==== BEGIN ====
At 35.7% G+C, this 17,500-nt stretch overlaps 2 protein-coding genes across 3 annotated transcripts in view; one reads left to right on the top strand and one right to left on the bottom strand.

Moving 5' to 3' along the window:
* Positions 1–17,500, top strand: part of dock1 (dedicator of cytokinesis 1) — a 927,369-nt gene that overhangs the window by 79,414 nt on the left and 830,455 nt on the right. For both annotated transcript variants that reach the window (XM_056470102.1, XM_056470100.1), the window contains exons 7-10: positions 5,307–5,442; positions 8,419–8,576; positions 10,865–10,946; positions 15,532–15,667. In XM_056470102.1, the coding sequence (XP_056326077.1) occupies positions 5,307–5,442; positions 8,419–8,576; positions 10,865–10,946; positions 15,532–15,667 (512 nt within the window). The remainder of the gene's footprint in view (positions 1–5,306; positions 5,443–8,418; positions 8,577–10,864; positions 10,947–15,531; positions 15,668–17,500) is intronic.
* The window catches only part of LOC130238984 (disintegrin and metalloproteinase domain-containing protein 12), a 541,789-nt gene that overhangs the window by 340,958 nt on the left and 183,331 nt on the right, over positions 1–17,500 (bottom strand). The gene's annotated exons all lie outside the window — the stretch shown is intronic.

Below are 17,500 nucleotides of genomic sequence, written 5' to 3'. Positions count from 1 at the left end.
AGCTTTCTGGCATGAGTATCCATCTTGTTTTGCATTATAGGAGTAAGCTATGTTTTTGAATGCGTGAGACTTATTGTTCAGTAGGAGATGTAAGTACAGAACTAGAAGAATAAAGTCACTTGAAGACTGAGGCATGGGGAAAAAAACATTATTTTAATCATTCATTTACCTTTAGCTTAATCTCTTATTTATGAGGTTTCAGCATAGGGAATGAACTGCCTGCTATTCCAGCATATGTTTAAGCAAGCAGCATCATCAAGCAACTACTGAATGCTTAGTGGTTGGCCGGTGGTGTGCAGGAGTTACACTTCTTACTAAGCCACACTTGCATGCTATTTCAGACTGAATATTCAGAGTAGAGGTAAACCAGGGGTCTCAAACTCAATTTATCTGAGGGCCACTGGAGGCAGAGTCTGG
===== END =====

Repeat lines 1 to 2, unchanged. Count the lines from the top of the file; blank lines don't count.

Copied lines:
At 35.7% G+C, this 17,500-nt stretch overlaps 2 protein-coding genes across 3 annotated transcripts in view; one reads left to right on the top strand and one right to left on the bottom strand.

Moving 5' to 3' along the window: